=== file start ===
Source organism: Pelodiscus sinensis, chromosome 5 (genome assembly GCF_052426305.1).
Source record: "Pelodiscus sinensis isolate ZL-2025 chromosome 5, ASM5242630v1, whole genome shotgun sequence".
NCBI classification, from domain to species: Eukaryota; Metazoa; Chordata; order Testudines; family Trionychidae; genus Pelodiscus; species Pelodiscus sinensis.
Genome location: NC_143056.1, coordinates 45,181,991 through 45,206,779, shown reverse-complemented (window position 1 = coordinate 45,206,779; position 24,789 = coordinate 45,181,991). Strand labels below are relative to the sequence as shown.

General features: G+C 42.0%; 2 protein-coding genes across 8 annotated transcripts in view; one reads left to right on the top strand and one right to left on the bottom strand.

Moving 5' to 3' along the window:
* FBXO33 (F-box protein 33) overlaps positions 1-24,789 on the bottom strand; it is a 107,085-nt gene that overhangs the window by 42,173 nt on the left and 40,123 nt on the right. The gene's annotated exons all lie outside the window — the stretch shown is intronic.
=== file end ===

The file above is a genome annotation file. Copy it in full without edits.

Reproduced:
Source organism: Pelodiscus sinensis, chromosome 5 (genome assembly GCF_052426305.1).
Source record: "Pelodiscus sinensis isolate ZL-2025 chromosome 5, ASM5242630v1, whole genome shotgun sequence".
NCBI classification, from domain to species: Eukaryota; Metazoa; Chordata; order Testudines; family Trionychidae; genus Pelodiscus; species Pelodiscus sinensis.
Genome location: NC_143056.1, coordinates 45,181,991 through 45,206,779, shown reverse-complemented (window position 1 = coordinate 45,206,779; position 24,789 = coordinate 45,181,991). Strand labels below are relative to the sequence as shown.

General features: G+C 42.0%; 2 protein-coding genes across 8 annotated transcripts in view; one reads left to right on the top strand and one right to left on the bottom strand.

Moving 5' to 3' along the window:
* FBXO33 (F-box protein 33) overlaps positions 1-24,789 on the bottom strand; it is a 107,085-nt gene that overhangs the window by 42,173 nt on the left and 40,123 nt on the right. The gene's annotated exons all lie outside the window — the stretch shown is intronic.